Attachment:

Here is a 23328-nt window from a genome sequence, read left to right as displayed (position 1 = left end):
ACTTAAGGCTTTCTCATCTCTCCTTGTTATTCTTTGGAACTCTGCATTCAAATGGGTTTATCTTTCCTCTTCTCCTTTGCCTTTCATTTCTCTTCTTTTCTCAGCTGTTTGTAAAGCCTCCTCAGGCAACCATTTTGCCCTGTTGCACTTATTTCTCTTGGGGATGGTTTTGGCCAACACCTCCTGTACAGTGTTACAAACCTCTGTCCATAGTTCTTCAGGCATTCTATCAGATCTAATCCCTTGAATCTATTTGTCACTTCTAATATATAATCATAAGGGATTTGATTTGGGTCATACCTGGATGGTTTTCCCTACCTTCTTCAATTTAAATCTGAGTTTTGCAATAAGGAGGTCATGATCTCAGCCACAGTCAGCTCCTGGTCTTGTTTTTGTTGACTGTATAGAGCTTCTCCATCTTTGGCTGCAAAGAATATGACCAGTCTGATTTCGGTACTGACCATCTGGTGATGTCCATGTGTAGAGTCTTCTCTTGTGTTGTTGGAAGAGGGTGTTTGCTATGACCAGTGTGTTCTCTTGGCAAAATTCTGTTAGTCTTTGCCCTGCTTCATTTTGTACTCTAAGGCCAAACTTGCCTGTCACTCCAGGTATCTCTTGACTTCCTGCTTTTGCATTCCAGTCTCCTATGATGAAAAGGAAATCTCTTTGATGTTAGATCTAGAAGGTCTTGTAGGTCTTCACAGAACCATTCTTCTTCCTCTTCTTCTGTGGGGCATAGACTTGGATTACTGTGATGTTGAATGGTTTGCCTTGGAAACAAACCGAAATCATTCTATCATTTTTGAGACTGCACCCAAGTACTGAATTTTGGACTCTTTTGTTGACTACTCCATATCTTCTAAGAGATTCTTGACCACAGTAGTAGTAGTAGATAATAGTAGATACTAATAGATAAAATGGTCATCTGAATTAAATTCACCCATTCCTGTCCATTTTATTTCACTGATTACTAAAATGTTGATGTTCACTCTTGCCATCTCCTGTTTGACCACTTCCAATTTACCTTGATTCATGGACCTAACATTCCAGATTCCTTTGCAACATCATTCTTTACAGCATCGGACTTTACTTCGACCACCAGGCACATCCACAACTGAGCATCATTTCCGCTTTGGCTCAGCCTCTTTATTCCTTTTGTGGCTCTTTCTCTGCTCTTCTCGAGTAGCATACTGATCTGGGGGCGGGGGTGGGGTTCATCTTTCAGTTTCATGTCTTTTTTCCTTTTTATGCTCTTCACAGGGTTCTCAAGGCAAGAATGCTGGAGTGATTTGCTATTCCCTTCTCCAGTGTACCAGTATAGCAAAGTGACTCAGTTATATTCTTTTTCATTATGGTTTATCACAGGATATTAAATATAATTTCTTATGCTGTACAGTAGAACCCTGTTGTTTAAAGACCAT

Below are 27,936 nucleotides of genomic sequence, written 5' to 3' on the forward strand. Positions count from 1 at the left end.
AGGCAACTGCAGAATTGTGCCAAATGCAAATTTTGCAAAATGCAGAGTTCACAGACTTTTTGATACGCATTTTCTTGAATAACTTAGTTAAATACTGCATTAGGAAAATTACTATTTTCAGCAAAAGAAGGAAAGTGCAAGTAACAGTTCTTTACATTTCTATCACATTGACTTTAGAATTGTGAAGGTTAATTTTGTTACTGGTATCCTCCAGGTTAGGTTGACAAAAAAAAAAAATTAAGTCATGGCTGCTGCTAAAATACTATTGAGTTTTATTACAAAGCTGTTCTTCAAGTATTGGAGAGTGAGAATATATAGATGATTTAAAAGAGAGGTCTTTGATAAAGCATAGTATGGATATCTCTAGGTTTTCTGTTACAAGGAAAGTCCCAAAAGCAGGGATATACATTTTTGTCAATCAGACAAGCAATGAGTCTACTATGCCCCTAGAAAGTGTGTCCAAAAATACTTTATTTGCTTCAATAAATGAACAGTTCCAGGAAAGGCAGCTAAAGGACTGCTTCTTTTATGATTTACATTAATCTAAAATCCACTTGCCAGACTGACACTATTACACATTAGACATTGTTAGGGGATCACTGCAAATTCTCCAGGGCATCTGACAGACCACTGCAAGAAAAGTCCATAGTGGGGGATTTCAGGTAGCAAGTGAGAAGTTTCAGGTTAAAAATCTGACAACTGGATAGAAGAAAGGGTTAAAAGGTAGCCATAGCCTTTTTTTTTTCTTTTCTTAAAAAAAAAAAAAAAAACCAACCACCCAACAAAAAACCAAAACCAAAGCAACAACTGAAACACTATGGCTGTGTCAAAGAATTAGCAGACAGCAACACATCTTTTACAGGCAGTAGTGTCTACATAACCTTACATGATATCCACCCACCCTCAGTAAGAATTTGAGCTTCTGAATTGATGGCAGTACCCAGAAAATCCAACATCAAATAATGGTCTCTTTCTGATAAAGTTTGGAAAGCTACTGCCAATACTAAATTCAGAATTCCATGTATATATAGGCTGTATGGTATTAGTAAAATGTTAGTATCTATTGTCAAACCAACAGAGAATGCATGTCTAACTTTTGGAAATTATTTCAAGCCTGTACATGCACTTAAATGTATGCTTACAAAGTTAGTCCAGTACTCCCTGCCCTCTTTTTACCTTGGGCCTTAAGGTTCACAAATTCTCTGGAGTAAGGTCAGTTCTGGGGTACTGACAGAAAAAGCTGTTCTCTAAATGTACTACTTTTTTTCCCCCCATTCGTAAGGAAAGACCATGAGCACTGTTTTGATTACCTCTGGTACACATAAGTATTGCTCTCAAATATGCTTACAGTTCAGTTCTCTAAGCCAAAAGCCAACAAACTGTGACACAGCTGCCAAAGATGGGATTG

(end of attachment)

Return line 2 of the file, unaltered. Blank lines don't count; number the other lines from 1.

ACTTAAGGCTTTCTCATCTCTCCTTGTTATTCTTTGGAACTCTGCATTCAAATGGGTTTATCTTTCCTCTTCTCCTTTGCCTTTCATTTCTCTTCTTTTCTCAGCTGTTTGTAAAGCCTCCTCAGGCAACCATTTTGCCCTGTTGCACTTATTTCTCTTGGGGATGGTTTTGGCCAACACCTCCTGTACAGTGTTACAAACCTCTGTCCATAGTTCTTCAGGCATTCTATCAGATCTAATCCCTTGAATCTATTTGTCACTTCTAATATATAATCATAAGGGATTTGATTTGGGTCATACCTGGATGGTTTTCCCTACCTTCTTCAATTTAAATCTGAGTTTTGCAATAAGGAGGTCATGATCTCAGCCACAGTCAGCTCCTGGTCTTGTTTTTGTTGACTGTATAGAGCTTCTCCATCTTTGGCTGCAAAGAATATGACCAGTCTGATTTCGGTACTGACCATCTGGTGATGTCCATGTGTAGAGTCTTCTCTTGTGTTGTTGGAAGAGGGTGTTTGCTATGACCAGTGTGTTCTCTTGGCAAAATTCTGTTAGTCTTTGCCCTGCTTCATTTTGTACTCTAAGGCCAAACTTGCCTGTCACTCCAGGTATCTCTTGACTTCCTGCTTTTGCATTCCAGTCTCCTATGATGAAAAGGAAATCTCTTTGATGTTAGATCTAGAAGGTCTTGTAGGTCTTCACAGAACCATTCTTCTTCCTCTTCTTCTGTGGGGCATAGACTTGGATTACTGTGATGTTGAATGGTTTGCCTTGGAAACAAACCGAAATCATTCTATCATTTTTGAGACTGCACCCAAGTACTGAATTTTGGACTCTTTTGTTGACTACTCCATATCTTCTAAGAGATTCTTGACCACAGTAGTAGTAGTAGATAATAGTAGATACTAATAGATAAAATGGTCATCTGAATTAAATTCACCCATTCCTGTCCATTTTATTTCACTGATTACTAAAATGTTGATGTTCACTCTTGCCATCTCCTGTTTGACCACTTCCAATTTACCTTGATTCATGGACCTAACATTCCAGATTCCTTTGCAACATCATTCTTTACAGCATCGGACTTTACTTCGACCACCAGGCACATCCACAACTGAGCATCATTTCCGCTTTGGCTCAGCCTCTTTATTCCTTTTGTGGCTCTTTCTCTGCTCTTCTCGAGTAGCATACTGATCTGGGGGCGGGGGTGGGGTTCATCTTTCAGTTTCATGTCTTTTTTCCTTTTTATGCTCTTCACAGGGTTCTCAAGGCAAGAATGCTGGAGTGATTTGCTATTCCCTTCTCCAGTGTACCAGTATAGCAAAGTGACTCAGTTATATTCTTTTTCATTATGGTTTATCACAGGATATTAAATATAATTTCTTATGCTGTACAGTAGAACCCTGTTGTTTAAAGACCAT